ROME – Cardinal Gualtiero Bassetti on Tuesday called for an end to the war in Ukraine and urged member states of the European Union to take in more refugees in a bid to ease the burden placed on nations bordering Ukraine.

In his opening speech for the permanent council meeting of the Italian Bishops’ Conference (CEI), Bassetti, who is archbishop of Perugia and president of CEI, issued a fresh appeal to end the war in Ukraine and to provide a warm welcome to refugees who have fled.

“May this useless massacre of our time be stopped,” he said, and, quoting Pope Francis, added, “All this is inhumane! Indeed, it’s sacrilegious, because it goes against the sacredness of human life, especially against defenseless human life, which must be respected and protected, not eliminated, and which comes before any strategy.”

Bassetti then made a direct appeal to European leaders to step up their welcome, saying, “We cannot think that border countries can support this humanitarian crisis alone: It is necessary that the European Union decides to implement a real plan for the redistribution of Ukrainian citizens in the various member states.”

He called the solidarity being shown to fleeing Ukrainians in the border countries “truly moving,” but warned that if the war doesn’t end, the number of refugees and internally displaced people in Ukraine is bound to increase, with those who flee being “even more fragile and poor” than the ones who have already escaped.

So far, at least 3.3 million people have fled Ukraine since Russia invaded almost a month ago, on Feb. 24, and an additional 6.5 million have been internally displaced as bombs continue to fall, devastating cities and claiming the lives of countless civilians.

Most Ukrainians fleeing have crossed into border countries such as Moldova, Romania, Poland, Hungary, and Slovakia, and are being relocated to ease the burden on Ukraine’s neighbors.

Italy has welcomed over 56,000 Ukrainian refugees, with several flights arriving just yesterday carrying an additional 600 people who will be hosted by 20 different diocesan Caritas branches throughout the country.

“These are numbers that will grow, and which will require a welcome that is not short-term,” Bassetti said. “Our churches are doing, and will do their part in welcoming and opening corridors to facilitate the safe arrival of people who are stranded in transit countries.”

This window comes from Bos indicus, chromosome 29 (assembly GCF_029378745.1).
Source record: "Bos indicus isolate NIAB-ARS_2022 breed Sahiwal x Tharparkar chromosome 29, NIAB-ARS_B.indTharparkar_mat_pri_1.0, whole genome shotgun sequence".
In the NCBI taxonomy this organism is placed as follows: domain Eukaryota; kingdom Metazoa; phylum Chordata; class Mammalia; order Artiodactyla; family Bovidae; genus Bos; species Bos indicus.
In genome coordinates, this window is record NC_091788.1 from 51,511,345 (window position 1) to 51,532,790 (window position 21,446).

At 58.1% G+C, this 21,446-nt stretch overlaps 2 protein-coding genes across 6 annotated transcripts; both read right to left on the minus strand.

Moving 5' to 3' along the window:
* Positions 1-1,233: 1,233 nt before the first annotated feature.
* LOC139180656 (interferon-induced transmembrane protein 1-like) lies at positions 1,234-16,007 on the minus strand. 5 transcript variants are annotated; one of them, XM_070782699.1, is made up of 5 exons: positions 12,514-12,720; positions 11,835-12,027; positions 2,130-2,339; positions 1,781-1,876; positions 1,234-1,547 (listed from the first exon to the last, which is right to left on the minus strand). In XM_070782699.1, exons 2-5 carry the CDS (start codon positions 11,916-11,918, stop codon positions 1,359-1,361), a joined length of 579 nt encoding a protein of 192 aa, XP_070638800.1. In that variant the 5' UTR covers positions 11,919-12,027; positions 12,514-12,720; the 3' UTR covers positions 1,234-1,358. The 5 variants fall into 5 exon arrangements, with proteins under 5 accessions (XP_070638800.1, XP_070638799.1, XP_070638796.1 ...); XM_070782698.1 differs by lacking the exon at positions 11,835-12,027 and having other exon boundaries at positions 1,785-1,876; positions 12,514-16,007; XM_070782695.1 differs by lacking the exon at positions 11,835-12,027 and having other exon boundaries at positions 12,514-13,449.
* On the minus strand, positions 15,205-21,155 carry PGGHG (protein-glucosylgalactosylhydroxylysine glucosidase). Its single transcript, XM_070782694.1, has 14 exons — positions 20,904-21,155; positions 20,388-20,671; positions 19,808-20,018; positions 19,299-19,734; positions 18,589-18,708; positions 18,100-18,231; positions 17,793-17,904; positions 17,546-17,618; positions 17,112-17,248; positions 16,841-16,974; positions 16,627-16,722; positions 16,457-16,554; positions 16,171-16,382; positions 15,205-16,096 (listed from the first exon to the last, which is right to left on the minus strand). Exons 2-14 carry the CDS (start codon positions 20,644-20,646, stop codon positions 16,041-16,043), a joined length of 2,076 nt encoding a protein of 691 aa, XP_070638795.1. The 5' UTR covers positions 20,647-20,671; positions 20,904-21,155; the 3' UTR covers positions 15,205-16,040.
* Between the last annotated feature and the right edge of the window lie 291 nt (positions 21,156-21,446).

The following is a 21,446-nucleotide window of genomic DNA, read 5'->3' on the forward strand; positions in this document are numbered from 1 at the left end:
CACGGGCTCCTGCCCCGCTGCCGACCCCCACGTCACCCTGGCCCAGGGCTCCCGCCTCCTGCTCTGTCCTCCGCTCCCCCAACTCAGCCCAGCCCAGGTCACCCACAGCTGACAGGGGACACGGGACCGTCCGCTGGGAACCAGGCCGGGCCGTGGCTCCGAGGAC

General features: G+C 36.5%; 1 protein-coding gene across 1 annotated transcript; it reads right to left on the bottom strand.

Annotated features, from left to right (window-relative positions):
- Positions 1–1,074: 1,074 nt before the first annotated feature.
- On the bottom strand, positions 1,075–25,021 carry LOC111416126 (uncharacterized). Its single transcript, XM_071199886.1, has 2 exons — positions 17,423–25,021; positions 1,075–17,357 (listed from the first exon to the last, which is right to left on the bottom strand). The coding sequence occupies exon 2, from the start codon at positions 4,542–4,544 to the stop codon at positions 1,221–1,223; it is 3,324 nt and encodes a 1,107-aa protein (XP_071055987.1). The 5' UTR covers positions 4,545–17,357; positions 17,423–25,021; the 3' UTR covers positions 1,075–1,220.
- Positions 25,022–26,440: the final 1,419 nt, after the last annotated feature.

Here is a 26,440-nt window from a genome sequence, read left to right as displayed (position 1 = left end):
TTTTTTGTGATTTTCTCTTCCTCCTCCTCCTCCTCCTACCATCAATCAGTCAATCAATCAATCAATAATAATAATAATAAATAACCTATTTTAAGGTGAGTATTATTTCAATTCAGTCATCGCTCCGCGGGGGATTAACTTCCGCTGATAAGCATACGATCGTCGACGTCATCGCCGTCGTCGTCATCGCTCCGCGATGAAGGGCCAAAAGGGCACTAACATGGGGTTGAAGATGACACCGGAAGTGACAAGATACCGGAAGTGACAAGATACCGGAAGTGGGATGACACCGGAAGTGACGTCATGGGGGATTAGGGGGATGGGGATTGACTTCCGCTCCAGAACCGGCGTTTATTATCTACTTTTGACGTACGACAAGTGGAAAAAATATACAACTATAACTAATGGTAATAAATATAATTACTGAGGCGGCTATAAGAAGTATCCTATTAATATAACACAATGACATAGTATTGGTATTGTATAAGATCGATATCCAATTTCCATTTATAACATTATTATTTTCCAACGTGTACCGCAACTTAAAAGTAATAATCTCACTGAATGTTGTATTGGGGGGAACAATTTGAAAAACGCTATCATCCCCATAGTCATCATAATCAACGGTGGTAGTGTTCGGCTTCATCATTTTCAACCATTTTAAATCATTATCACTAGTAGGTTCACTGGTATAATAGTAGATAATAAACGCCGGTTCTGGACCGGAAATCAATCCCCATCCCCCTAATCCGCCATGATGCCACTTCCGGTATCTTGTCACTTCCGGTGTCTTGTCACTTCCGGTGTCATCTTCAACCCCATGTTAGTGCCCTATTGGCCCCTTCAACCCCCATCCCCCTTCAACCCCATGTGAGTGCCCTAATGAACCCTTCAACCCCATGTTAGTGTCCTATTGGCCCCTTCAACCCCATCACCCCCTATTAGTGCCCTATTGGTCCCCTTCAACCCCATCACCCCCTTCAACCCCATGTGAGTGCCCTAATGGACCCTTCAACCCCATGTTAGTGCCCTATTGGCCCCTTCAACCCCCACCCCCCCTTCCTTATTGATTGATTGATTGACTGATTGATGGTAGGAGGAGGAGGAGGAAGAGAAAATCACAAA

The hope of CEI, he said, is that the international political community will quickly find a solution to the conflict “by intensifying diplomatic efforts to bring about an end to the hostilities and indiscriminate violence, which always represent a step backwards on the part of humanity.”

Bassetti recalled a gathering of Mediterranean mayors and ecclesial leaders in Florence last month, which was dedicated to the pursuit of peace.

Peace, he said, “is a value that cannot be exchanged for anything, because human life cannot be bought and killed! We dream and want peace among all peoples.”

Out of this desire for peace, Bassetti announced that the Italian bishops would join Pope Francis in his consecration of Russia and Ukraine to the Immaculate Heart of Mary this Friday, March 25.

In addition to the human toll of the war, the conflict is also having an economic impact, he said, pointing to rising energy costs and inflated prices that are putting strain on an economy and families who are already “severely tested” by two years of the coronavirus pandemic.

“The number of people in absolute poverty has remained substantially stable and at alarming levels,” he said, noting that Europe’s demographics are also grim, due to an increase in deaths related to COVID-19 and a continually declining birth rate.

“We must be aware that a turnaround will not be possible without a qualitative leap on a cultural level,” he said.

In light of the current crisis Europe faces, Bassetti called for solidarity, saying now is not the time “for ephemeral shortcuts.”

“We must avoid the temptation to exploit discomfort for ideological interests and instead work to mend and pacify the fabric of human and civil relations, with special attention to the smallest and most fragile,” he said.

To this end, he pointed to steps being taken in the Italian church on the abuse front, saying it is a problem “that challenges everyone deeply and does not allow us to let down our guard.” He said that the church is making progress through the development of specific guidelines and a national service aimed at helping victims.

The route forward on this point “is drawn and firmly established,” he said.

Bassetti also praised the recent decision of Italy’s constitutional court to reject a proposed national referendum on euthanasia on grounds that the proposal did not include the minimum constitutionally required protections for human life.

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